Emily Dickinson was probably America’s greatest female poet, but during her lifetime she wrote only for herself. Because she felt that her work was of inferior quality, only seven of her 1768 poems were published during her lifetime. I will give you clues that should lead you to tell what disease she had. She spent...
John Harvey Kellogg was a medical doctor and director of the Battle Creek Sanitarium in Battle Creek, Michigan, a hospital, spa and expensive hotel that helped to heal sick people primarily by getting them to eat a plant-based diet. To help people eat more plants, he and his brother, Will Keith Kellogg, invented "Corn Flakes" by putting whole grains though rollers and toasting them.
“He was probably the greatest surgeon who ever lived” (The Journal of the American Medical Association, 2005). Michael DeBakey personally performed more than 60,000 surgical procedures. He developed the surgical procedures to bypass blocked arteries in the neck, legs and heart. These surgeries have been performed on millions of patients. He developed artificial pumps for...
When you were in school, you may have read some of Eugene O’Neill’s more than 50 plays, such as Long Day's Journey into Night, Desire Under the Elms, or A Moon for the Misbegotten. He was the only American playwright to ever win the Nobel Prize for Literature.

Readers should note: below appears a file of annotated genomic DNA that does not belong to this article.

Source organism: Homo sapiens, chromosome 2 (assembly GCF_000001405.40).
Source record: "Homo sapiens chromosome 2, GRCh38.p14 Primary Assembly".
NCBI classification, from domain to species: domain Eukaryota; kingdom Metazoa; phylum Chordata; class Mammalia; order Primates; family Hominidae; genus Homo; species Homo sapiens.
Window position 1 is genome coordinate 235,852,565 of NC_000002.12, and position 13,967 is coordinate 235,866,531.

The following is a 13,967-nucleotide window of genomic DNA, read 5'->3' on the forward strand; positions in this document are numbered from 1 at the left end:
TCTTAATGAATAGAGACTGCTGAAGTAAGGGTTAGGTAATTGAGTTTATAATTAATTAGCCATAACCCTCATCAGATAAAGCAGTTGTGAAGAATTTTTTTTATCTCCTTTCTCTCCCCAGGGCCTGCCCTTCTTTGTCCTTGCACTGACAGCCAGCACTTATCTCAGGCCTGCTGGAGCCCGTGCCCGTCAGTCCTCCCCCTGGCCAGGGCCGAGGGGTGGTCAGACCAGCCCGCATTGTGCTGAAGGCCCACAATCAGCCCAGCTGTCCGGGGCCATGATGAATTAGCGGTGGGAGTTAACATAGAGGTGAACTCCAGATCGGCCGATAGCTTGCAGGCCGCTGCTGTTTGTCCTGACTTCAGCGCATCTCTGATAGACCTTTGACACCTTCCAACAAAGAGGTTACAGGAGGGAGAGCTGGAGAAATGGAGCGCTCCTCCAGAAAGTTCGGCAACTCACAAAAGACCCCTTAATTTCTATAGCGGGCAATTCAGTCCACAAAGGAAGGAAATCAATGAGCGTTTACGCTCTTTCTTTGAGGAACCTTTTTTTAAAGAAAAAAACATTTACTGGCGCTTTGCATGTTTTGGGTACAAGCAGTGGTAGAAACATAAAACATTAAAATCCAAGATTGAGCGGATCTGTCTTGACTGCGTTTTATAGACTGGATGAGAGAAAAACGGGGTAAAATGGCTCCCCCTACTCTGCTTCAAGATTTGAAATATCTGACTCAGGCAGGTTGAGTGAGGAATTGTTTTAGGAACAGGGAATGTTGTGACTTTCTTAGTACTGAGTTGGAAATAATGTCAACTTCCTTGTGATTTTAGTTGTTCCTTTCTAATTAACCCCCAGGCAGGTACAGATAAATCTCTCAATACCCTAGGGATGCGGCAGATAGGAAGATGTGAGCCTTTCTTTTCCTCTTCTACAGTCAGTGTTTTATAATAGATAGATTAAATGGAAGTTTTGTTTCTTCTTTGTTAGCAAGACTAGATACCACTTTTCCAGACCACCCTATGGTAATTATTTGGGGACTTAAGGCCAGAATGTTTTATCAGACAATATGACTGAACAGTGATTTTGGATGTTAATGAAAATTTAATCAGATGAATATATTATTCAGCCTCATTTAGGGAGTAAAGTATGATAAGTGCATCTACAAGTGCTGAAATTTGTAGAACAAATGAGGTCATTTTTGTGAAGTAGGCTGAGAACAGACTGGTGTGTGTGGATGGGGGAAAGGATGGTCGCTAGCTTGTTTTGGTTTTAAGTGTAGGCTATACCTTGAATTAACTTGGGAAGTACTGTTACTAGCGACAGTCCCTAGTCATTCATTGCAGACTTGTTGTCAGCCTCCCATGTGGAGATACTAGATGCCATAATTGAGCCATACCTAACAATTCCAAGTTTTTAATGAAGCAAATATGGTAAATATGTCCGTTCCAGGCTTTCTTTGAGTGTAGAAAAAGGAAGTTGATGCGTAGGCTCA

Neil Armstrong was a great American hero who: • flew 78 combat missions as a Korean War military pilot, • was a test pilot for new planes, and • was the 1966 spacecraft commander for Apollo 11, the first manned lunar mission. On July 20, 1969, he became the first human to walk on the moon. He later...
Seventy-seven-year-old Roger Ailes had hemophilia, a genetic inability to clot normally, so when he fell at his home on May 10, 2017, and hit his head, he bled into his brain which caused a subdural hematoma. The massive bleeding and tremendous pressure squashed his brain and killed him eight days later.